There is something about a great stone church with towering arches and filled with choral music that befits a Christmas-tide concert. St. Thomas Aquinas Catholic Church in Dallas proved to be just such a venerable venue for the Orpheus Chamber Singers, under the exacting direction of artistic director Donald Krehbiel, on Saturday evening. Subtle lighting gave the impression that the candles on the forged holders that lined the center aisle were the only source of illumination for the massive, soaring interior. We were taken back centuries in time.
What I am about to say next in no way detracts from the excellent program they presented, but nothing reached a comparable level of inspiration as did the processional. The solemn singers slowly entered to the sound of a drum. Holding candles, they sang a setting of a Buddhist text, "Unborn," by composer Alex Roth. While it talked of beginnings, and the program notes valiantly tried to tie it to Christmas, this very non-Christian, but somehow Christmas-like piece immediately informed the audience that this was not going to be an ordinary holiday musical buffet. We knew that we were not going to hear "Winter Wonderland," "O Holy Night" or Gesu Bambino.
What we did hear was an eclectic collection of, if not all precisely Christmas related, at least spiritually renewing, works for choir beautifully sung. They covered a great time range. The youngest composer represented is Martin Bates (b 1951) whose childlike and delightful "Three Songs for Christmas" closed the program. On the other side of the time continuum, Orlando di Lasso's (1532-1593) was represented by his complex Resonet in laudibus, a contrapuntal thicket of music. The chorale "O How a Rose Err Blooming" was set by Swedish composer Jan Sandström against a barely audible choral mesh of hummed shifting tonal centers and clusters.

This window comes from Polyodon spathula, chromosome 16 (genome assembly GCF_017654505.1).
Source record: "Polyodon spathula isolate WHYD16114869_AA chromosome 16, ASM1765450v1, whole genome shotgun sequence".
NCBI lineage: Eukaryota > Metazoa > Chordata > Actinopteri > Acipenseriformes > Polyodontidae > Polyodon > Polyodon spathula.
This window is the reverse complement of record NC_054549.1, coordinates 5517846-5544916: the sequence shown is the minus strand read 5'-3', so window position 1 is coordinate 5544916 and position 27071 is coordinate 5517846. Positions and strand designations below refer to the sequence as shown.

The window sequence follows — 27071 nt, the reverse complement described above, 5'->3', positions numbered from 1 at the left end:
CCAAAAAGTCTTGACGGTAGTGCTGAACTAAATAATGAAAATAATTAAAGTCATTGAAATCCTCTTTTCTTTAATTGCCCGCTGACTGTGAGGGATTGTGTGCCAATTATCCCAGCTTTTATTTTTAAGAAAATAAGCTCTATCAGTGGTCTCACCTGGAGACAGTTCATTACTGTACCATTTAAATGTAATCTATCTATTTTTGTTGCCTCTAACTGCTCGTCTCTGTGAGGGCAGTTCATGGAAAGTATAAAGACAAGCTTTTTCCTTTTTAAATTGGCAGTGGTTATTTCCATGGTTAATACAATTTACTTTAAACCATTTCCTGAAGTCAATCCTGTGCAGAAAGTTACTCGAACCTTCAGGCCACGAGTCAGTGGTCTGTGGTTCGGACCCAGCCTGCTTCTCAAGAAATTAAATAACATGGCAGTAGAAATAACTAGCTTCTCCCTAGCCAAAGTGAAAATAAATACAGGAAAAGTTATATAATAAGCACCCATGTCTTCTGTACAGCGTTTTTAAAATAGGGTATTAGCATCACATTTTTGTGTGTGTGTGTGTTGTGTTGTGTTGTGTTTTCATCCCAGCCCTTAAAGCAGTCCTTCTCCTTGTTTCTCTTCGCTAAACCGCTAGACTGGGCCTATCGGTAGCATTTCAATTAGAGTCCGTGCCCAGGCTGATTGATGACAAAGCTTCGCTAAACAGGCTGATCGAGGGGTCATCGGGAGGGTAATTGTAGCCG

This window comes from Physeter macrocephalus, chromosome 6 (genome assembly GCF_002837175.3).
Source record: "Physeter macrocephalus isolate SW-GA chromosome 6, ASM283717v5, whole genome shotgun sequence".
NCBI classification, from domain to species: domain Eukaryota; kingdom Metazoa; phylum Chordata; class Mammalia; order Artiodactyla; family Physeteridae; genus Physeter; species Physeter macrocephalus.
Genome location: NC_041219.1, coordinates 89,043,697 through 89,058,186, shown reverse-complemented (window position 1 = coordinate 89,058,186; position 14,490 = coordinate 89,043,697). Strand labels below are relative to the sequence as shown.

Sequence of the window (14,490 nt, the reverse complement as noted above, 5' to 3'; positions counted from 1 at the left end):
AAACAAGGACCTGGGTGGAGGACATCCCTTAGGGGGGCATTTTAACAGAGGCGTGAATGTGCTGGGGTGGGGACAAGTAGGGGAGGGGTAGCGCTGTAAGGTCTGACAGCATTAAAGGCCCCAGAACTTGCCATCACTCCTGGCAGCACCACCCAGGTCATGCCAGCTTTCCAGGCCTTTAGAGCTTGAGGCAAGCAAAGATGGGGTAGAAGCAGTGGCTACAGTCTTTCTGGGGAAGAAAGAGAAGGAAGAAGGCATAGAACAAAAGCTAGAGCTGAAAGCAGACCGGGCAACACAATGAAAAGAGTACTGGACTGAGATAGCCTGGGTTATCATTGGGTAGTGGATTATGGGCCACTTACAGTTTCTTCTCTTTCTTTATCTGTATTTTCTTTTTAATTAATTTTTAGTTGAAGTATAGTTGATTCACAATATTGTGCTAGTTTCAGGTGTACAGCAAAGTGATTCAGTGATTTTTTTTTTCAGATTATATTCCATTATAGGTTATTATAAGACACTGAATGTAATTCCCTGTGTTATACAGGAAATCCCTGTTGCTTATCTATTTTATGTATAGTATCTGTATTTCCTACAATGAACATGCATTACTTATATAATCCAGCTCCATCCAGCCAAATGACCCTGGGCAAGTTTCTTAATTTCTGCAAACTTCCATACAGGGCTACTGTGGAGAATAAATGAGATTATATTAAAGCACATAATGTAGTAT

And so it went.
Old and new all combined to create a mood, exploit the acoustics of the sanctuary, and present (not show off) the singular abilities of the chorus. There were two audience sing-alongs, which used the "greater choir" and most of the audience sang with surprising ability. One suspects that the audience was filled with more than a smattering of choristers and directors from other such organizations. The version of "It Came Upton the Midnight Clear" was not one that was familiar to many in the audience, so there was much mumbling. But the audience made "Hark the Herald Angels Sing" ring to the very top of the rafters.
Some of the music on the program was challenging, yet the choir effortlessly soared through the many treacherous parts of "Joy in the Morning" by John Loubert (b 1927) with nary an out of tune chord to be found. Bob Chilcott's equally difficult "The Rose in the Middle of Winter" received equally magnificent and accurate treatment.
Krehbiel is a fascinating dichotomy in his presence on the podium. He uses precise, choppy and exacting gestures which elicit just the opposite—legato lines of great purity. He mirrors his hands in a tightly controlled frame that is just inside of a box drawn from his shoulders to his waist. Occasionally, a gesture will rise out of this box, but that is only in very emotional moments. He keeps a tight control on the music, even to the point of subdividing where a choir of the excellence of the Orpheus Chamber Choir hardly needs it.